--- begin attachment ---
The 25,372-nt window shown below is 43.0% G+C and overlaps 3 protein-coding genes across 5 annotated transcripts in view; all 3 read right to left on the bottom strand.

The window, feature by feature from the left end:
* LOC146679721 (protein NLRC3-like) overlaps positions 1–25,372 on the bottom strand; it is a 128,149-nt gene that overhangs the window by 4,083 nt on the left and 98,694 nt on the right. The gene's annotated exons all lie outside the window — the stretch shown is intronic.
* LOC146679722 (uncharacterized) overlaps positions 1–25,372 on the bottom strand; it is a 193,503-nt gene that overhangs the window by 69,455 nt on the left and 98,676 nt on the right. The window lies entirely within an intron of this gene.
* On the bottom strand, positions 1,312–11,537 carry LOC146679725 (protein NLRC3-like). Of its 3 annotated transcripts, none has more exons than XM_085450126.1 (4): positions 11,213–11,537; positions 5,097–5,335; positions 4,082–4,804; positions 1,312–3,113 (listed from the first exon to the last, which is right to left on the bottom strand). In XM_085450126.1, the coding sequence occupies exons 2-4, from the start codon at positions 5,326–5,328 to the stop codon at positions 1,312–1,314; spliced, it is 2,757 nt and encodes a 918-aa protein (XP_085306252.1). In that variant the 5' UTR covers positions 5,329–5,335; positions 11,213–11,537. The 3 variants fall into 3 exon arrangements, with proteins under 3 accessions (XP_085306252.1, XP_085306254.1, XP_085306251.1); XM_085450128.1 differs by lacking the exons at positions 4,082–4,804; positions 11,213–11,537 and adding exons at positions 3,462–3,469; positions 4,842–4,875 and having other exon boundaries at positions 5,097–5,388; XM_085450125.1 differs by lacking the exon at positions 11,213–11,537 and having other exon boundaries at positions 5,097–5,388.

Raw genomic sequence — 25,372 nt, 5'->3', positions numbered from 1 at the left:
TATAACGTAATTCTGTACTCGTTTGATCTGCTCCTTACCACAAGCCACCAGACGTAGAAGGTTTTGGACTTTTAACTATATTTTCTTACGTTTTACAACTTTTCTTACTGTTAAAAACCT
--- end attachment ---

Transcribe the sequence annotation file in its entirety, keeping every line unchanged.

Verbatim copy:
The 25,372-nt window shown below is 43.0% G+C and overlaps 3 protein-coding genes across 5 annotated transcripts in view; all 3 read right to left on the bottom strand.

The window, feature by feature from the left end:
* LOC146679721 (protein NLRC3-like) overlaps positions 1–25,372 on the bottom strand; it is a 128,149-nt gene that overhangs the window by 4,083 nt on the left and 98,694 nt on the right. The gene's annotated exons all lie outside the window — the stretch shown is intronic.
* LOC146679722 (uncharacterized) overlaps positions 1–25,372 on the bottom strand; it is a 193,503-nt gene that overhangs the window by 69,455 nt on the left and 98,676 nt on the right. The window lies entirely within an intron of this gene.
* On the bottom strand, positions 1,312–11,537 carry LOC146679725 (protein NLRC3-like). Of its 3 annotated transcripts, none has more exons than XM_085450126.1 (4): positions 11,213–11,537; positions 5,097–5,335; positions 4,082–4,804; positions 1,312–3,113 (listed from the first exon to the last, which is right to left on the bottom strand). In XM_085450126.1, the coding sequence occupies exons 2-4, from the start codon at positions 5,326–5,328 to the stop codon at positions 1,312–1,314; spliced, it is 2,757 nt and encodes a 918-aa protein (XP_085306252.1). In that variant the 5' UTR covers positions 5,329–5,335; positions 11,213–11,537. The 3 variants fall into 3 exon arrangements, with proteins under 3 accessions (XP_085306252.1, XP_085306254.1, XP_085306251.1); XM_085450128.1 differs by lacking the exons at positions 4,082–4,804; positions 11,213–11,537 and adding exons at positions 3,462–3,469; positions 4,842–4,875 and having other exon boundaries at positions 5,097–5,388; XM_085450125.1 differs by lacking the exon at positions 11,213–11,537 and having other exon boundaries at positions 5,097–5,388.

Raw genomic sequence — 25,372 nt, 5'->3', positions numbered from 1 at the left:
TATAACGTAATTCTGTACTCGTTTGATCTGCTCCTTACCACAAGCCACCAGACGTAGAAGGTTTTGGACTTTTAACTATATTTTCTTACGTTTTACAACTTTTCTTACTGTTAAAAACCT